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Proving a function is bounded and continuous in a metric space.

  1. May 20, 2013 #1
    1. The problem statement, all variables and given/known data
    Let (X,d) be any metric space. Fix a in X and for each x in X define fx:X→ℝ by:
    fx(z)=d(z,x)-d(z,a) for all z in X.

    Show that fx(z) is bounded and continuous.

    3. The attempt at a solution

    I can't figure out how to tell if it is bounded. Any hints? I'm sure you have to use the triangle inequality but I'm not sure how.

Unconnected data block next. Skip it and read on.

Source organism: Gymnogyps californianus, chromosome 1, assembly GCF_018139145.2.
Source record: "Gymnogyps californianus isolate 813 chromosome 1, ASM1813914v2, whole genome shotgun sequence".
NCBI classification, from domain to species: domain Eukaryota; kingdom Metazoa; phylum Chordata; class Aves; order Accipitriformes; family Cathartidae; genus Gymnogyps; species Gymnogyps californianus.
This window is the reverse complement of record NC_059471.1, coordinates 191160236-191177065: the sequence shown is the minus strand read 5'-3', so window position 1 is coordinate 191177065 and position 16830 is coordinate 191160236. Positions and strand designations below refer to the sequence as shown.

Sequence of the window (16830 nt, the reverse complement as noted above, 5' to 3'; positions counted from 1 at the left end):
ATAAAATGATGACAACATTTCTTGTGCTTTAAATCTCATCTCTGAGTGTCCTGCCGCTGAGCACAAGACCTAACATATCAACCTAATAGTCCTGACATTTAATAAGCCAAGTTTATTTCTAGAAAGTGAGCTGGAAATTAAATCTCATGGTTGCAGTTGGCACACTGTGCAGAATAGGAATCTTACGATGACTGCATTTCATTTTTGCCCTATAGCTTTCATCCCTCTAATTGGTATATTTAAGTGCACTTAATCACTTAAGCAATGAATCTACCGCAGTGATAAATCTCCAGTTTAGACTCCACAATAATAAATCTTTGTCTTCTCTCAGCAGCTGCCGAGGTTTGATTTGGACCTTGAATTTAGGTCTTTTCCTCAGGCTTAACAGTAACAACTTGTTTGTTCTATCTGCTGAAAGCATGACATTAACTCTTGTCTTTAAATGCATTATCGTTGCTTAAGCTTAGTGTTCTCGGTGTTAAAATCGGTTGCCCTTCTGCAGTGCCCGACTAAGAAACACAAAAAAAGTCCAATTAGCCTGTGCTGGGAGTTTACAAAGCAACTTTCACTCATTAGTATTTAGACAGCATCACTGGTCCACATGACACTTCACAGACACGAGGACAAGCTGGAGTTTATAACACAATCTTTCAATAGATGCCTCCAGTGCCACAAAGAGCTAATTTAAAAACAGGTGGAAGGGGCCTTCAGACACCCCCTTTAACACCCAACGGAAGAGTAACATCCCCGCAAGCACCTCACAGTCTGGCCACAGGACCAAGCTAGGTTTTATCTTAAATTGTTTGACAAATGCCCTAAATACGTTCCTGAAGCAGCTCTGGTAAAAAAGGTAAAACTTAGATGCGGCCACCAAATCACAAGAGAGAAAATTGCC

So to prove f is continuous I'm going to try and use the fact that if U is open fx-1(U) must also be open if f is continuous.

    So suppose U is a open subset of ℝ.
    then fx-1(U) = {z in X: dist(fx(z),ℝ-U)>0}
    Then for all u in fx-1(U) it implies dist(fx(u),ℝ)-U) = r > 0
    so then Bx(z,r/2) is contained in f-1(U)
    So fx-1(U) is open and fx is continuous.
  2. jcsd
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